Tribute to an anti-racist fighter and thinker

Vince Copeland

Vince Copeland

The first known celebration of the end of slavery in the U.S. came on June 19, 1865, when Union soldiers landed in Galveston, Texas, with the news that the Civil War was over and those who had been enslaved were free. That glorious day became known as Juneteenth.

This Juneteenth also happens to be the 100th anniversary of the birth of a wonderful comrade and founding member of Workers World Party, Vincent Copeland.

Copeland put his revolutionary politics into action as a steelworker, union militant, activist and the first editor of Workers World newspaper. He was fired from Bethlehem Steel in 1950 after leading what the company called a “wildcat” strike. Some 16,000 workers then walked out, trying to get him back.

The big issue in steel then was the racist seniority system, by which the company could hire white workers off the street for better jobs and pass over Black workers with years of seniority in the most dangerous and difficult departments, the coke ovens and blast furnaces. Copeland helped build a Black-white caucus to fight for plantwide seniority. His pamphlet “Blast Furnace Brothers” showed how it could be done, even at a time when racism was rampant.

Harper’s Ferry & the unfinished revolution

Copeland later rediscovered an account of the 1859 raid on Harper’s Ferry, written by a survivor of that attempt to start the war against slavery. He republished it in the book “A Voice from Harper’s Ferry” by Osborne P. Anderson, “A Black revolutionary who was there.” Copeland’s introduction to the book, “The Unfinished Revolution,” has much relevance to today’s struggles against racism and white supremacy. Toward the end, Copeland writes about the revolutionaries of that era and this:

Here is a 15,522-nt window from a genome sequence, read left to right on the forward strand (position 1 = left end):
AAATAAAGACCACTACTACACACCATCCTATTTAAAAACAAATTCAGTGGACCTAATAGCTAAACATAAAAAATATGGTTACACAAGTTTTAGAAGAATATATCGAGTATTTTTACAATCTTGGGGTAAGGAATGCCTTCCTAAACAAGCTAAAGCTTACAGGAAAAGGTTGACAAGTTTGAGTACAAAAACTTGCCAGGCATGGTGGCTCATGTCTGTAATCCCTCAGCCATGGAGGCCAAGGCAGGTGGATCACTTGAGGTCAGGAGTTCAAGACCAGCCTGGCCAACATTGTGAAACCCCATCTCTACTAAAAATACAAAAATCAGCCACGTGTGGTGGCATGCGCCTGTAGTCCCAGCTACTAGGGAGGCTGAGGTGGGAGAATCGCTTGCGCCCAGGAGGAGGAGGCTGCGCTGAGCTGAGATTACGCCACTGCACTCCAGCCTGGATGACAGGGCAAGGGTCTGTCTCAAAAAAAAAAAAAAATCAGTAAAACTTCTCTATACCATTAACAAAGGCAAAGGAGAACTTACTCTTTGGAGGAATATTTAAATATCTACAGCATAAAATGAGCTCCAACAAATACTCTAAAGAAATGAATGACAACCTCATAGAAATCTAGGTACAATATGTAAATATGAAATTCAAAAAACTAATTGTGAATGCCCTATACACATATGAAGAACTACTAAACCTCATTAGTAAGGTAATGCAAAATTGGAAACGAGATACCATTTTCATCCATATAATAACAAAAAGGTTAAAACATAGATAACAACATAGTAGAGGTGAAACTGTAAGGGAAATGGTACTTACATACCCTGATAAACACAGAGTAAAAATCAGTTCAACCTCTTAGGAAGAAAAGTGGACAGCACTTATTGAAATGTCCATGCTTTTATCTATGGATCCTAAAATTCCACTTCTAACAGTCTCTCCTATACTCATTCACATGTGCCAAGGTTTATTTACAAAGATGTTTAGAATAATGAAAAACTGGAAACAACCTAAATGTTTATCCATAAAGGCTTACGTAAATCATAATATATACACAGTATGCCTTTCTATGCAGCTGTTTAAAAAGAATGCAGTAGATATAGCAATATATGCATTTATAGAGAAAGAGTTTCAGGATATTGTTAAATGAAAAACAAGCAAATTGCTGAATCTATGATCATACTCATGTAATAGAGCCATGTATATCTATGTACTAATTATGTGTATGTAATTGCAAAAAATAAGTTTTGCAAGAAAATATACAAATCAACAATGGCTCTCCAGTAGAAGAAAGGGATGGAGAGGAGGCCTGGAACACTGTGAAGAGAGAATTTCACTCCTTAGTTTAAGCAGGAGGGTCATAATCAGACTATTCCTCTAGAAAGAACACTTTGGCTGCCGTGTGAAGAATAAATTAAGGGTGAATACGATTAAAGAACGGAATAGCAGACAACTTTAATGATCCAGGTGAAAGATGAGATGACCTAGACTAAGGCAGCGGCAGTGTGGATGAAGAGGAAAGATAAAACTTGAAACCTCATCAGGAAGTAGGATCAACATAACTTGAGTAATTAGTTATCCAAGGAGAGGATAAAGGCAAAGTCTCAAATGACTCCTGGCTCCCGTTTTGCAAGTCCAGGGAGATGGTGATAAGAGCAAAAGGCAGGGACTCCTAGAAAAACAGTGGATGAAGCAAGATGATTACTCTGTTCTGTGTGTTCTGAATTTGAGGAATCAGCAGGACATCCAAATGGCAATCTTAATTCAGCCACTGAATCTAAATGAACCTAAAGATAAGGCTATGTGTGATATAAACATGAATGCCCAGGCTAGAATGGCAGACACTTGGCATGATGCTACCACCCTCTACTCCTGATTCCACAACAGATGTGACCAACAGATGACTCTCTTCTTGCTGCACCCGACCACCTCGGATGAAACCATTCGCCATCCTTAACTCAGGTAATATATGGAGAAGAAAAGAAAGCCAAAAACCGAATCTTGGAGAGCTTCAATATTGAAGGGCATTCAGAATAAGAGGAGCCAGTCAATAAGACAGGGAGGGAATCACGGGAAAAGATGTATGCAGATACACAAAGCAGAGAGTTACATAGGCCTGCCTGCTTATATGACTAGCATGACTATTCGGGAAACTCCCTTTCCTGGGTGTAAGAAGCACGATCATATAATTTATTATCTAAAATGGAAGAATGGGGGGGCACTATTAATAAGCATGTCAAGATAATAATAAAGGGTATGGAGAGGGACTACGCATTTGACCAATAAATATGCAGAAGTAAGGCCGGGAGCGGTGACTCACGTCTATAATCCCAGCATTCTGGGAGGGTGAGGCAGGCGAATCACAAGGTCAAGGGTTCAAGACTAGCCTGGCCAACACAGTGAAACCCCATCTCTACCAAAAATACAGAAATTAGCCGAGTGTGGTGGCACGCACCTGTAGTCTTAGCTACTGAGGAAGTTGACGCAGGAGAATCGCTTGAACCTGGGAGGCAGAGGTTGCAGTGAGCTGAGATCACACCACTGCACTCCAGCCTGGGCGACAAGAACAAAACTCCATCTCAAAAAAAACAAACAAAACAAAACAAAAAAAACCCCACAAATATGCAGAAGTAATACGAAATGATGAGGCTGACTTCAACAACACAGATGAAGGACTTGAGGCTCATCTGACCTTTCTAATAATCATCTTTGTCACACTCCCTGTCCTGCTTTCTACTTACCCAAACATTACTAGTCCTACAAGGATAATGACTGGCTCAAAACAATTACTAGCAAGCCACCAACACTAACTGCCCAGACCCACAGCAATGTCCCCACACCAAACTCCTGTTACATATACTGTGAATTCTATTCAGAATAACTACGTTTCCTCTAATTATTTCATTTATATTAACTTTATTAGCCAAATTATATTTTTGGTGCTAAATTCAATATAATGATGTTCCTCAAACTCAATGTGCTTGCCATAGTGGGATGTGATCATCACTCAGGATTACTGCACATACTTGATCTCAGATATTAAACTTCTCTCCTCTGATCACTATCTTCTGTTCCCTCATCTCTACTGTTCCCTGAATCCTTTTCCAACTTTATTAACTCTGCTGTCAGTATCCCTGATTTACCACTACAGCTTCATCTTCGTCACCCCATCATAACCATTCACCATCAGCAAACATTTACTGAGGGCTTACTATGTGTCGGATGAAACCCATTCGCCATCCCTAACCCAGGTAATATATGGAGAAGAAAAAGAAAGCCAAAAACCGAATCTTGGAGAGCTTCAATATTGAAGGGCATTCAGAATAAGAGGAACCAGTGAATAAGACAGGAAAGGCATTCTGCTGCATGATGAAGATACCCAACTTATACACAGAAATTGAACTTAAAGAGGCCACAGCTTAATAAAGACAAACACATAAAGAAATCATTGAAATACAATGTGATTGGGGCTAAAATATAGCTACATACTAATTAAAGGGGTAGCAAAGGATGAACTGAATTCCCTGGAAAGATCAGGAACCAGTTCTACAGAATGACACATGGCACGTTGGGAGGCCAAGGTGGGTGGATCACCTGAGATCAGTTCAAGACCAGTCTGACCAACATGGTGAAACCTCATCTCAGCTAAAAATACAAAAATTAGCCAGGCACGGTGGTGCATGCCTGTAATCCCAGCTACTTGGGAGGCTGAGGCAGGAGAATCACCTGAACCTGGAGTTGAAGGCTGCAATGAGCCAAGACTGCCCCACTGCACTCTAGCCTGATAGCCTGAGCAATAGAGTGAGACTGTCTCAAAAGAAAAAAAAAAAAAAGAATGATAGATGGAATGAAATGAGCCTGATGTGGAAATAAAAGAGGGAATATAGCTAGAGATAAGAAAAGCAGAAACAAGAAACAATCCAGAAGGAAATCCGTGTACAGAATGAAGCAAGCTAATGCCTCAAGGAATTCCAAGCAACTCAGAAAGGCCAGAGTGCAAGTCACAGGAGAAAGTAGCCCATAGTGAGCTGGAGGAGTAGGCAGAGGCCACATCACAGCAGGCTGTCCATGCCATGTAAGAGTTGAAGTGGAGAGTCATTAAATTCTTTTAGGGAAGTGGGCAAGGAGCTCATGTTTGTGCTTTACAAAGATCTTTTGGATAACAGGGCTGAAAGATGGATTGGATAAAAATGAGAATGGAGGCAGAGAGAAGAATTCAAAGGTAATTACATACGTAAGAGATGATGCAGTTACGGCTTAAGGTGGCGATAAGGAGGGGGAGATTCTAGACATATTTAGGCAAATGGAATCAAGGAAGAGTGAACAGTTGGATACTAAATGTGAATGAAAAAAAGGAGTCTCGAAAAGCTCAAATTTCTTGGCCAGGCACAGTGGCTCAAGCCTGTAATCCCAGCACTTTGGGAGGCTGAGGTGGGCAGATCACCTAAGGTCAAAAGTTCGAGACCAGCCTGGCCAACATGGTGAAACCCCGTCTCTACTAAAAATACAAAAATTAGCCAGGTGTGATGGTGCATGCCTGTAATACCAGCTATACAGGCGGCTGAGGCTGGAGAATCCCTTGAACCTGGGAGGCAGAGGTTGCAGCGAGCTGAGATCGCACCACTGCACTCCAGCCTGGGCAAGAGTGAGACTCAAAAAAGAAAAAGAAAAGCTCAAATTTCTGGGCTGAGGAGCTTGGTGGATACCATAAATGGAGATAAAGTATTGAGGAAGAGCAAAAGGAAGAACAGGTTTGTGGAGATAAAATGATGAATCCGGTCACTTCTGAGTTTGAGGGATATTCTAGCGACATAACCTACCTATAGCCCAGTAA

“By clearing the field of this ancient evil [chattel slavery], they laid the basis for the modern struggle against the modern evils.

“The fact that this modern struggle, the fight for socialism, is a long time coming; the fact that it must overcome mountains of miseducation, ruling-class racism and deceit, obscures, just as the pre-Civil War official philosophy and racism did, the inevitability of the coming revolution. It obscures the absolutely irreconcilable character of the class antagonisms that will and must be fought through to the end.

“The class antagonisms of today are very different from those of 1859 and 1861. The struggle this time will be led by the oppressed themselves — that is, by the Browns and the Andersons of the proletariat rather than by the Lincolns and Grants of the bourgeoisie. Where the heroes of Harper’s Ferry failed to effect the kind of revolution they wanted, their descendants will succeed.”